What are your favorite cases of artistic fakes and forgeries?

I’m pretty fascinated by the life of Eric Hebborn, a noted art forger who is believed to have made around $30 million in the eighties. He was finally exposed and wrote some remarkable books after that, including a memoir and a veritable how-to manual. I wished I could have used all that material more prominently in my book, and I suspect it’s something I will return to one day. You can watch a documentary about him here.

What is your favorite underappreciated Jewish book?

Not underappreciated, perhaps, but not read anywhere near as widely as it deserves to be is Jenny Erpenbeck’s brilliant The End of Days.

Sarvas headshot: Yanina Gotsulsky; photo of Eric Hebborn via Artnet News

Creating Coherence Out of Formlessness

Thursday, June 07, 2018 | Permalink

Steven Zipperstein author photo and the cover of his book, Pogrom: Kishinev and the Tilt of History

Professor Steven Zipperstein's new book, Pogrom, is about the massacre of Jews in Kishinev in 1903. Bob Goldfarb spoke with him recently about his findings.

Bob Goldfarb: In Pogrom, you document how Pavel Krushevan, an anti-Semitic newspaper publisher in Kishinev, fabricated the “Protocols of the Elders of Zion”—and you uncovered some facts about his life that were previously unknown. It’s quite a breakthrough. What led you there?

Steven Zipperstein: It was really accidental. Many authors of the first books about the “Protocols” had no idea that the Kishinev version had even been published. Later an Italian scholar demonstrated that the word endings in the book version of the “Protocols”indicate quite clearly that it had originated in or around Bessarabia. I was able to connect that version to the pogrom. A superb German scholar, Michael Hagemeister, mentioned to me that a Moldovan Jewish journalist in Brookline, Massachusetts had something, and I was in Boston on my way to Moldova the next day. I called this man and asked him if I could come by. I’m sitting in his living room, and from a shelf in his living room, he takes a large white folder, massively packed with documents, and I begin to leaf through it. What I discovered are treasures.

BG: What was in the folder, and where did he get it?

SZ: The archive came to the journalist because he was writing a history of an insane asylum at the edge of Chisinau (Kishinev), and he had befriended a nephew of Krushevan’s. The nephew admired his uncle, and Krushevan gave the nephew his most sensitive papers, documenting financial misdeeds, shenanigans, bankruptcies. Still more surprising was his diary, written at the age of 15 or 16. He’s staying with relatives in Odessa, and he’s having joyous sex with a Cossack—they come in only one gender. And he declares that he wishes he had been born “a lady.”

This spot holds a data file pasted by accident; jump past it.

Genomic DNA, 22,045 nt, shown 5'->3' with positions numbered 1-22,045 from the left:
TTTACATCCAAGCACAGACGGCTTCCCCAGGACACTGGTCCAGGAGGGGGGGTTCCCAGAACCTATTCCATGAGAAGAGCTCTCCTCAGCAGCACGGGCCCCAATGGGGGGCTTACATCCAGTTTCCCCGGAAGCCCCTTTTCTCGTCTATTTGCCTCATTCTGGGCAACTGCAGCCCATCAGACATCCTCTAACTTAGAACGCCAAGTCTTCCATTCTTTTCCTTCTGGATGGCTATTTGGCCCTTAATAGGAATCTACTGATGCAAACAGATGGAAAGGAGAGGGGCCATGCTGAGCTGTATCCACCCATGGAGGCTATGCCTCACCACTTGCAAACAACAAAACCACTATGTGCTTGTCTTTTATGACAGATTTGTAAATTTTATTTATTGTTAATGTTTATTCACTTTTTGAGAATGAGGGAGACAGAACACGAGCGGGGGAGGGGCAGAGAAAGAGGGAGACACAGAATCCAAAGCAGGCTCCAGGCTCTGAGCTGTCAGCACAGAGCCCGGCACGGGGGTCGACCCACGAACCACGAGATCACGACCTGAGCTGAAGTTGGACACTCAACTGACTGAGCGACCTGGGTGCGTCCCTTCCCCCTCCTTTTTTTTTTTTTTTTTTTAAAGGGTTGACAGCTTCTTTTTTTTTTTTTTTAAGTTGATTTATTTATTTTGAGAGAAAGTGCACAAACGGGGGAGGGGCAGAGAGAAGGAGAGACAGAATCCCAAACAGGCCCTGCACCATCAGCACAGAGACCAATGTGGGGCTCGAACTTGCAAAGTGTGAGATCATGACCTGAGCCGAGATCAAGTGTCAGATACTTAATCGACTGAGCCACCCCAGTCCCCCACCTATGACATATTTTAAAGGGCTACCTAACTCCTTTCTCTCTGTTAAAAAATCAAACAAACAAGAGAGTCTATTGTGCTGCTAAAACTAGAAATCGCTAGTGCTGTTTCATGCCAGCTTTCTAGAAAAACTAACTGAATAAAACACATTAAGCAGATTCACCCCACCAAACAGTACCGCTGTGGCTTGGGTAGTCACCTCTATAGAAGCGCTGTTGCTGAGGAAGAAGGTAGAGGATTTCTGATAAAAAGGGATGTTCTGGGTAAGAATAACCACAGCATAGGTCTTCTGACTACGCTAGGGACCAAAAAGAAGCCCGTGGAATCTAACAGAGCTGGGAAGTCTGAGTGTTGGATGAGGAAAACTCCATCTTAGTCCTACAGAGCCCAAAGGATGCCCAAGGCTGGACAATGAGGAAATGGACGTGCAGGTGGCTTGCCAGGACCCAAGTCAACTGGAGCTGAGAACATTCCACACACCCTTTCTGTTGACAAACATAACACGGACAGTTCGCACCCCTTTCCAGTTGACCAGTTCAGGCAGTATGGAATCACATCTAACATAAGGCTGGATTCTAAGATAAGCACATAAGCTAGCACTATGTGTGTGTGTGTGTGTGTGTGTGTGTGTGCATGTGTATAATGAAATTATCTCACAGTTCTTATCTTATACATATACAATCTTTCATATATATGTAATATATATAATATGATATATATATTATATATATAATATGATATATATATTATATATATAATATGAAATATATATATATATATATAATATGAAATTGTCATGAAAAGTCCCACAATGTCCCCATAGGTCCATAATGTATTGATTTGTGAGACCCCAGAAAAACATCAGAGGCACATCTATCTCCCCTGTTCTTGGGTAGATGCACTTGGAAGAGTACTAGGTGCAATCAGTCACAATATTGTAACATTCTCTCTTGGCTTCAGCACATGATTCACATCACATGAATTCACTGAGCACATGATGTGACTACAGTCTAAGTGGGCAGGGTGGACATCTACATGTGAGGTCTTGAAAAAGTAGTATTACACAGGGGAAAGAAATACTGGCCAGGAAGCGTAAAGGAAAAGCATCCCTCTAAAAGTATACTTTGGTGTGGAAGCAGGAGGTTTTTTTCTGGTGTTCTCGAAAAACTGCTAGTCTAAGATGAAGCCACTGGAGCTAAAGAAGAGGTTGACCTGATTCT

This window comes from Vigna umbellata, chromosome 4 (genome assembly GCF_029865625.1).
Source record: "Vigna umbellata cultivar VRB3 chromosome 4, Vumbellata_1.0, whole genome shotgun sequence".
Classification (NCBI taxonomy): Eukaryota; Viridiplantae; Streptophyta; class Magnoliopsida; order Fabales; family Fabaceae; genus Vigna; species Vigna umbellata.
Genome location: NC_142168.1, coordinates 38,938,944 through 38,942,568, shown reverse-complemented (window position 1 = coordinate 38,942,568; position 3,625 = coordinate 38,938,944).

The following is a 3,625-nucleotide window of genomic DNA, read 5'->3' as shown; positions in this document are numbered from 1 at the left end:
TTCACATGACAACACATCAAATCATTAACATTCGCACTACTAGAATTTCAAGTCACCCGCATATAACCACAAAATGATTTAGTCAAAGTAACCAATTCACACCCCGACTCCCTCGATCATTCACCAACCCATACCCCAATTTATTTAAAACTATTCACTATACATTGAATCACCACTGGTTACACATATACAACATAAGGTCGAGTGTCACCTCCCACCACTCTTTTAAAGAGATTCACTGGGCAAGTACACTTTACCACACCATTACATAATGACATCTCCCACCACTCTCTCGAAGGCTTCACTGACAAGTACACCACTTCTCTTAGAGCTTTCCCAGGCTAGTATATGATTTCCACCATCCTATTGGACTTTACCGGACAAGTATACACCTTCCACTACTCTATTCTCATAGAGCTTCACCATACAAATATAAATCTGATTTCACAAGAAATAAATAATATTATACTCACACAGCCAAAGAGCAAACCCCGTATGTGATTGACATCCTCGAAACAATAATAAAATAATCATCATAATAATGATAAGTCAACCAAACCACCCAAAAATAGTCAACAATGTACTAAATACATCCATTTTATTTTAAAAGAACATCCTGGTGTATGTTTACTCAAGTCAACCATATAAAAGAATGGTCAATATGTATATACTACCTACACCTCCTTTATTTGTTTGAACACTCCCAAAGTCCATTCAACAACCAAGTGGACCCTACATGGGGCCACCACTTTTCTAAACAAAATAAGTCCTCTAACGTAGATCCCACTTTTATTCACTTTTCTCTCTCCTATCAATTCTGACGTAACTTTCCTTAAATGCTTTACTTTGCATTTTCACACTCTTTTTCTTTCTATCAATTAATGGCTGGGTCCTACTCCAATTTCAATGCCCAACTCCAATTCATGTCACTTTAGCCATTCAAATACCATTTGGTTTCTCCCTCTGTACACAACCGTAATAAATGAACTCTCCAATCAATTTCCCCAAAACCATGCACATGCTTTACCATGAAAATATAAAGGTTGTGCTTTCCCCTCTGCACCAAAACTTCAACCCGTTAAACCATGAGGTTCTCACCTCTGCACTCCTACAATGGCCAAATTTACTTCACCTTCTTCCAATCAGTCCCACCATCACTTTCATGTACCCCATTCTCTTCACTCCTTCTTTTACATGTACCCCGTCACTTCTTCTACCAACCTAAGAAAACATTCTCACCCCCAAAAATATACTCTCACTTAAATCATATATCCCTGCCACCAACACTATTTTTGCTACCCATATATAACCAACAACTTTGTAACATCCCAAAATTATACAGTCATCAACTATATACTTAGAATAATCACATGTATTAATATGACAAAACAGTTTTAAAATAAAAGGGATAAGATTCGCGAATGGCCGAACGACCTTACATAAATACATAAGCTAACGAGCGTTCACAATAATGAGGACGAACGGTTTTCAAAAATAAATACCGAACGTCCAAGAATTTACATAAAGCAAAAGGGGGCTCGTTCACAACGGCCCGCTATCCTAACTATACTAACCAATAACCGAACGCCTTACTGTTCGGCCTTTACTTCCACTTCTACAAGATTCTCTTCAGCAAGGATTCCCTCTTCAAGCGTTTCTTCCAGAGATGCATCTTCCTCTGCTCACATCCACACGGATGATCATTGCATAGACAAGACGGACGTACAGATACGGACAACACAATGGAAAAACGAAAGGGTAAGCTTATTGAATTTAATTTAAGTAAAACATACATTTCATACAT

BG: Did the documents shed any light on the man he became?

SZ: Krushevan is one of the great totems of anti-capitalist, homophobic, anti-Semitic attitudes. I also discovered that Krushevan’s life was spent in close proximity to Jews. His stepsister had run off with a Jew, moved to Baltimore, and is pictured in a Russian-language newspaper as an Orthodox Jew living a Jewish life with her husband. What’s more, from the age of two, Krushevan was raised by a stepmother who was Jewish.

BG: You write that there was not a lot of overt anti-Semitism in Kishinev before the pogrom, that the populations lived relatively amicably together. It calls to mind more recent cases of pogroms, or genocides, where the same was true. In Jedwabne, Poland, Jews and Poles knew one another intimately, yet the Poles savagely murdered their Jewish neighbors. In Rwanda, Hutus and Tutsis lived side by side, intermarried, and then the Hutus perpetrated genocide against the Tutsis on an incomprehensible scale. Shouldn’t familiarity bring sympathy and understanding?

SZ: In the Kishinev pogrom we have a good many instances of Jews under attack who run into the courtyard of Gentile friends, expecting their protection and not infrequently being protected. But there is a relationship between familiarity and outright ferocity, as Jan Gross argues in his book Neighbors: The Destruction of the Jewish Community in Jedwabne, Poland. That serves as a cautionary note with regard to the notion that knowing someone better—as liberalism would like to believe—moderates negative feelings.

In Kishinev, one woman was raped by a man whom she had suckled when he was an infant. A shoemaker was attacked by a man one week after the shoemaker repaired his shoes. Another sobering example is that of Minister of the Interior Vyacheslav Konstantinovich Plehve, whose hatred for Jews seems to have deepened as a young boy growing up in Warsaw in a neighborhood close to Jews. He attributes some of his animosity toward Jews to that proximity.

BG: Is there any lesson to be drawn from this?

SZ: For me, the most sobering lesson to be drawn is about what we now call “fake news.” So much of what resonated about the pogrom were myths, fictions. Myth and fiction have a kind of coherence history doesn’t have. History is full of loose seams and odd edges. With Kishinev, here’s an event that’s probably the best documented in all of Russian Jewish history, and at the same time the most mythologized. The massive amount of documentation does relatively little to unsettle the myths over the course of the last century.